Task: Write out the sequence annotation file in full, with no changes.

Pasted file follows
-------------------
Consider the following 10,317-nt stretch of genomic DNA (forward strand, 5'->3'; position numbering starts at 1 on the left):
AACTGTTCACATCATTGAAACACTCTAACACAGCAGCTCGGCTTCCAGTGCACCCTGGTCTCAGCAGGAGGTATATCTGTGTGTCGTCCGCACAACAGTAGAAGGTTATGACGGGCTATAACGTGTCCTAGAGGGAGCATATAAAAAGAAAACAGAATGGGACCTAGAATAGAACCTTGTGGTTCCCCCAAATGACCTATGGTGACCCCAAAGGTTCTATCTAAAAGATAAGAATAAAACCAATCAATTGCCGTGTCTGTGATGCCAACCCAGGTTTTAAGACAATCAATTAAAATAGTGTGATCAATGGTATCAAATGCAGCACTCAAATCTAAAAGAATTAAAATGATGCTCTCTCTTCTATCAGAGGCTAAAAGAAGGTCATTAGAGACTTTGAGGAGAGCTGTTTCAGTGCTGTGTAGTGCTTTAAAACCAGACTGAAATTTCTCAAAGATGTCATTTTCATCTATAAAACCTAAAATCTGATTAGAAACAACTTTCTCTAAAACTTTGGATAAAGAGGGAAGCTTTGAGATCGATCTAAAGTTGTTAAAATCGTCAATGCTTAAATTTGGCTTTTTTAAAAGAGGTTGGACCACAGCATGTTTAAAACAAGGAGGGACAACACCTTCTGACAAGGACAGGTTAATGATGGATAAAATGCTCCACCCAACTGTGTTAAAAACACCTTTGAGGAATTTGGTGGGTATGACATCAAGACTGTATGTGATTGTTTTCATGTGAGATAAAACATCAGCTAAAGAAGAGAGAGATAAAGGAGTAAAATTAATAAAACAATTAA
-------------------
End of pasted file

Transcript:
Consider the following 10,317-nt stretch of genomic DNA (forward strand, 5'->3'; position numbering starts at 1 on the left):
AACTGTTCACATCATTGAAACACTCTAACACAGCAGCTCGGCTTCCAGTGCACCCTGGTCTCAGCAGGAGGTATATCTGTGTGTCGTCCGCACAACAGTAGAAGGTTATGACGGGCTATAACGTGTCCTAGAGGGAGCATATAAAAAGAAAACAGAATGGGACCTAGAATAGAACCTTGTGGTTCCCCCAAATGACCTATGGTGACCCCAAAGGTTCTATCTAAAAGATAAGAATAAAACCAATCAATTGCCGTGTCTGTGATGCCAACCCAGGTTTTAAGACAATCAATTAAAATAGTGTGATCAATGGTATCAAATGCAGCACTCAAATCTAAAAGAATTAAAATGATGCTCTCTCTTCTATCAGAGGCTAAAAGAAGGTCATTAGAGACTTTGAGGAGAGCTGTTTCAGTGCTGTGTAGTGCTTTAAAACCAGACTGAAATTTCTCAAAGATGTCATTTTCATCTATAAAACCTAAAATCTGATTAGAAACAACTTTCTCTAAAACTTTGGATAAAGAGGGAAGCTTTGAGATCGATCTAAAGTTGTTAAAATCGTCAATGCTTAAATTTGGCTTTTTTAAAAGAGGTTGGACCACAGCATGTTTAAAACAAGGAGGGACAACACCTTCTGACAAGGACAGGTTAATGATGGATAAAATGCTCCACCCAACTGTGTTAAAAACACCTTTGAGGAATTTGGTGGGTATGACATCAAGACTGTATGTGATTGTTTTCATGTGAGATAAAACATCAGCTAAAGAAGAGAGAGATAAAGGAGTAAAATTAATAAAACAATTAA